Driving In Flood Waters
Contrary to popular belief, a flood does not have to be a major event in order to make driving a dangerous activity. As many as 50% of all flood-related fatalities are automobile related, and the sad part is that many of them could have been avoided. It only takes water about ankle high to stall out most vehicles, which leaves you stranded in rapidly rising and quick flowing water.
When driving in adverse conditions, you not only want to avoid high water situations, but rather any scenario where the road is not visible due to the presence of water. Many drivers are trying to either get home to safety or evacuate to safety when they encounter a flood situation, and as such are more willing to take the risk of driving through flowing water.
As a general rule, if you cannot see the yellow line in the center of the road, then you should make no attempt to drive through it. Water is deceptive, and it may mean that the road beneath is no longer there. You could easily find yourself swept away, unable to get out of your car. It only takes about two feet of water to float a car, even a big one. As a general rule, you should never drive through any water that appears to be more than 6 inches deep.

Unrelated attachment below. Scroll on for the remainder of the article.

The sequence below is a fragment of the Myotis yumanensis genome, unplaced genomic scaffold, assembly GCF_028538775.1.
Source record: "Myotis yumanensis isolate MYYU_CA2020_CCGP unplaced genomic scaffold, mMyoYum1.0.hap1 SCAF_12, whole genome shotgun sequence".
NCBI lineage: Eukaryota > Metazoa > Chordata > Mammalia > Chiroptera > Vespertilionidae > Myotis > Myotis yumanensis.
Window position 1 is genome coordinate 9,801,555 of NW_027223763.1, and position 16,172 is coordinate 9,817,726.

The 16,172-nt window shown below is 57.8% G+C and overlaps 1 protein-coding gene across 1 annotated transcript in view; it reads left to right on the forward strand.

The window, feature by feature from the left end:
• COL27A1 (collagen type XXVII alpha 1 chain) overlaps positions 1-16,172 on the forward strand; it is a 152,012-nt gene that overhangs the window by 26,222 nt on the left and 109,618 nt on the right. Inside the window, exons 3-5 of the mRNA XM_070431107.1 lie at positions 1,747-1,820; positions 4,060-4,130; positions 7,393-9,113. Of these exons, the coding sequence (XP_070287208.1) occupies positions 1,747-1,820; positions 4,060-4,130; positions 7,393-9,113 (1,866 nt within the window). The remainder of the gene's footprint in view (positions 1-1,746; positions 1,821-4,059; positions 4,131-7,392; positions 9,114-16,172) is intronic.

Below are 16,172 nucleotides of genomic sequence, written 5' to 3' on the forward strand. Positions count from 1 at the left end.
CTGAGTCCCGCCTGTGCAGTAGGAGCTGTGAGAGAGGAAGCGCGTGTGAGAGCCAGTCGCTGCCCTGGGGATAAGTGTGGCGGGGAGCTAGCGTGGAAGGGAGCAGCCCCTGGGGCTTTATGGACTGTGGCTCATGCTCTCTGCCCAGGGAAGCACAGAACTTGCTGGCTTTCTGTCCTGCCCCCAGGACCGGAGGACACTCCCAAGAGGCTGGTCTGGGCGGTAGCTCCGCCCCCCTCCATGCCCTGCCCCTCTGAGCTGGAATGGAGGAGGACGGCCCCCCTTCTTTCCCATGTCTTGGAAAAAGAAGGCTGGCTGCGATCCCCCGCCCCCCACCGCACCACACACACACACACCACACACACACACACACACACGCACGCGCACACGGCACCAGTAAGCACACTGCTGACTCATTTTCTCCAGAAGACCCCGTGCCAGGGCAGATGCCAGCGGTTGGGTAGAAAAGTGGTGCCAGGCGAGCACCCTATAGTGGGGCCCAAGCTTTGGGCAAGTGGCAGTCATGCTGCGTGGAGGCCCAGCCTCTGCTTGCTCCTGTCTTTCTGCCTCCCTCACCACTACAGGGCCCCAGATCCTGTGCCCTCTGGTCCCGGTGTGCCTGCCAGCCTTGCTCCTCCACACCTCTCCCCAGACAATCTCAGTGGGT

If you do find yourself swept away in your vehicle, it is important not to panic. If you can open the door, get out and move to higher ground. In many cases, the weight of the water will make it impossible to open the door. Your only recourse then is to allow the car to fill with water. The pressure will equalize, allowing you to open the door and get to safety. Granted this puts you in a precarious spot, but by that point, you have very little to lose.
Don’t take chances with flooding and driving. Move to higher ground as soon as you can and stay there until the flood waters recede.